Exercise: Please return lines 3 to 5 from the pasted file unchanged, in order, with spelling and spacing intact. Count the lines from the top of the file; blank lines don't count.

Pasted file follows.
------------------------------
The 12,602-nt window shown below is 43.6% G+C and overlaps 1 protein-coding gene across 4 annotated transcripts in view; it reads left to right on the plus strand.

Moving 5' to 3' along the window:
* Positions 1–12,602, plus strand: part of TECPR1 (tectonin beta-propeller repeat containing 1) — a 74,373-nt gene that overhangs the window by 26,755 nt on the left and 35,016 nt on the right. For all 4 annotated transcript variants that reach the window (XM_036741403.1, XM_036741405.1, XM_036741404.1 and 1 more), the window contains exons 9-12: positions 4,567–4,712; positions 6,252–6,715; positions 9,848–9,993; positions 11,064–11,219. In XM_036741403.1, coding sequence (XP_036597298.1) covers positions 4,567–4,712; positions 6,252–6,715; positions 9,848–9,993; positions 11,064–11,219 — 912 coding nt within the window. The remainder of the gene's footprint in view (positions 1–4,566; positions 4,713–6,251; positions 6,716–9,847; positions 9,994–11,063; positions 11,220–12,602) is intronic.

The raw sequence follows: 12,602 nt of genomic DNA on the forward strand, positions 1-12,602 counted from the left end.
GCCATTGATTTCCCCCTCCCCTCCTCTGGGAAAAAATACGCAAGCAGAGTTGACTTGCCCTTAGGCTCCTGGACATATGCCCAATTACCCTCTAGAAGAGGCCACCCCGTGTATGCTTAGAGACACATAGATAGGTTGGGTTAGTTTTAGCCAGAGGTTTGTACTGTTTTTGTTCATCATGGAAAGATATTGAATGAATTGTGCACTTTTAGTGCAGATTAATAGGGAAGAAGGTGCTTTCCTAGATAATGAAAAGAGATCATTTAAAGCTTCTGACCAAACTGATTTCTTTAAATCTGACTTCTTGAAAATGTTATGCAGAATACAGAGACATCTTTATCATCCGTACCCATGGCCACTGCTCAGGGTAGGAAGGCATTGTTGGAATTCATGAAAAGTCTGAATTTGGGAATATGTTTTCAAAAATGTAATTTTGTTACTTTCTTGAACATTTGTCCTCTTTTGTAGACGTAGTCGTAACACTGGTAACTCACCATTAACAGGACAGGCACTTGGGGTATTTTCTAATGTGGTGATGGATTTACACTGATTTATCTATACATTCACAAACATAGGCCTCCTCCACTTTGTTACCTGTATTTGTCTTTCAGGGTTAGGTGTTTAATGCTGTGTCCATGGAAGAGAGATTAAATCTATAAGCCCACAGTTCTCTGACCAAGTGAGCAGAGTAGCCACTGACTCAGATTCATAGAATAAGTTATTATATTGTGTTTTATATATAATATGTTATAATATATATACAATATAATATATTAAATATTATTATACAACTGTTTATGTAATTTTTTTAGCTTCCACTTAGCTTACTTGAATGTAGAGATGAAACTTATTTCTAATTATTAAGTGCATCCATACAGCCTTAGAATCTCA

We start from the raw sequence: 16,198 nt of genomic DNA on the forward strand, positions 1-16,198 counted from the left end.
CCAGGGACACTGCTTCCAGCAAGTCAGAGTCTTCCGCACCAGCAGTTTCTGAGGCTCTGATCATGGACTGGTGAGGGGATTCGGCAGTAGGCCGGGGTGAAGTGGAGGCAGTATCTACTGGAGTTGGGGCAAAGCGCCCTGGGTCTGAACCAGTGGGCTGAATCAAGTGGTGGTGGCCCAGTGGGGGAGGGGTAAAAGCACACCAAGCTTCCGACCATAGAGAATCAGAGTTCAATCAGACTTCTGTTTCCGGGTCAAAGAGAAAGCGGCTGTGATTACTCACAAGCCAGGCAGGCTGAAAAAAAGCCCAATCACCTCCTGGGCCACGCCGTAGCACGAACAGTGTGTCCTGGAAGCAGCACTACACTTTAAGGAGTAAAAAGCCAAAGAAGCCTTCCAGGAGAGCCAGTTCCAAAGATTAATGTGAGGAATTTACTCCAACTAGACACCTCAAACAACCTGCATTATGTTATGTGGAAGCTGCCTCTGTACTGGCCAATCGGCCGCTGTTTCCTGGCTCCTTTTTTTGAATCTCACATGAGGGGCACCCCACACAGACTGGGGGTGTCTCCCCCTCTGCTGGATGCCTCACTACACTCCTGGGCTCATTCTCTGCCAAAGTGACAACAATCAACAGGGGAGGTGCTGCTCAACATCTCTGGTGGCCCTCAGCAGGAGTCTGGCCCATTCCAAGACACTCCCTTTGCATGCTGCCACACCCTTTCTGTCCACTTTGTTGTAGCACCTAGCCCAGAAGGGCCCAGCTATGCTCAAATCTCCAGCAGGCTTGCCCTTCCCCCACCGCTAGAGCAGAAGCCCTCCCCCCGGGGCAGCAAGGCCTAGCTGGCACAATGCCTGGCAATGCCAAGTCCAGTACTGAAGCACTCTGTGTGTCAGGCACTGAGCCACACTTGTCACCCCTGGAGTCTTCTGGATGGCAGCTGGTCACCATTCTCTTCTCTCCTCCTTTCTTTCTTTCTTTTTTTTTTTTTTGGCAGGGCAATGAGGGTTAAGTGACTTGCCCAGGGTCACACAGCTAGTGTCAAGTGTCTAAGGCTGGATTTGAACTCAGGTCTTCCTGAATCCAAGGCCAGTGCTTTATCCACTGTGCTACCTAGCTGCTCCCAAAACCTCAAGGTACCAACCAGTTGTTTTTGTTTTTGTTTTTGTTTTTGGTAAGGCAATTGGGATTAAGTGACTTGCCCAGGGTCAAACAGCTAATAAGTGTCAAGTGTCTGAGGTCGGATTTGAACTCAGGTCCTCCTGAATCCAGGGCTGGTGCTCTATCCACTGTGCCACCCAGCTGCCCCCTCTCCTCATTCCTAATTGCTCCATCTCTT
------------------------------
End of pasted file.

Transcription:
* Positions 1–12,602, plus strand: part of TECPR1 (tectonin beta-propeller repeat containing 1) — a 74,373-nt gene that overhangs the window by 26,755 nt on the left and 35,016 nt on the right. For all 4 annotated transcript variants that reach the window (XM_036741403.1, XM_036741405.1, XM_036741404.1 and 1 more), the window contains exons 9-12: positions 4,567–4,712; positions 6,252–6,715; positions 9,848–9,993; positions 11,064–11,219. In XM_036741403.1, coding sequence (XP_036597298.1) covers positions 4,567–4,712; positions 6,252–6,715; positions 9,848–9,993; positions 11,064–11,219 — 912 coding nt within the window. The remainder of the gene's footprint in view (positions 1–4,566; positions 4,713–6,251; positions 6,716–9,847; positions 9,994–11,063; positions 11,220–12,602) is intronic.

The raw sequence follows: 12,602 nt of genomic DNA on the forward strand, positions 1-12,602 counted from the left end.
GCCATTGATTTCCCCCTCCCCTCCTCTGGGAAAAAATACGCAAGCAGAGTTGACTTGCCCTTAGGCTCCTGGACATATGCCCAATTACCCTCTAGAAGAGGCCACCCCGTGTATGCTTAGAGACACATAGATAGGTTGGGTTAGTTTTAGCCAGAGGTTTGTACTGTTTTTGTTCATCATGGAAAGATATTGAATGAATTGTGCACTTTTAGTGCAGATTAATAGGGAAGAAGGTGCTTTCCTAGATAATGAAAAGAGATCATTTAAAGCTTCTGACCAAACTGATTTCTTTAAATCTGACTTCTTGAAAATGTTATGCAGAATACAGAGACATCTTTATCATCCGTACCCATGGCCACTGCTCAGGGTAGGAAGGCATTGTTGGAATTCATGAAAAGTCTGAATTTGGGAATATGTTTTCAAAAATGTAATTTTGTTACTTTCTTGAACATTTGTCCTCTTTTGTAGACGTAGTCGTAACACTGGTAACTCACCATTAACAGGACAGGCACTTGGGGTATTTTCTAATGTGGTGATGGATTTACACTGATTTATCTATACATTCACAAACATAGGCCTCCTCCACTTTGTTACCTGTATTTGTCTTTCAGGGTTAGGTGTTTAATGCTGTGTCCATGGAAGAGAGATTAAATCTATAAGCCCACAGTTCTCTGACCAAGTGAGCAGAGTAGCCACTGACTCAGATTCATAGAATAAGTTATTATATTGTGTTTTATATATAATATGTTATAATATATATACAATATAATATATTAAATATTATTATACAACTGTTTATGTAATTTTTTTAGCTTCCACTTAGCTTACTTGAATGTAGAGATGAAACTTATTTCTAATTATTAAGTGCATCCATACAGCCTTAGAATCTCA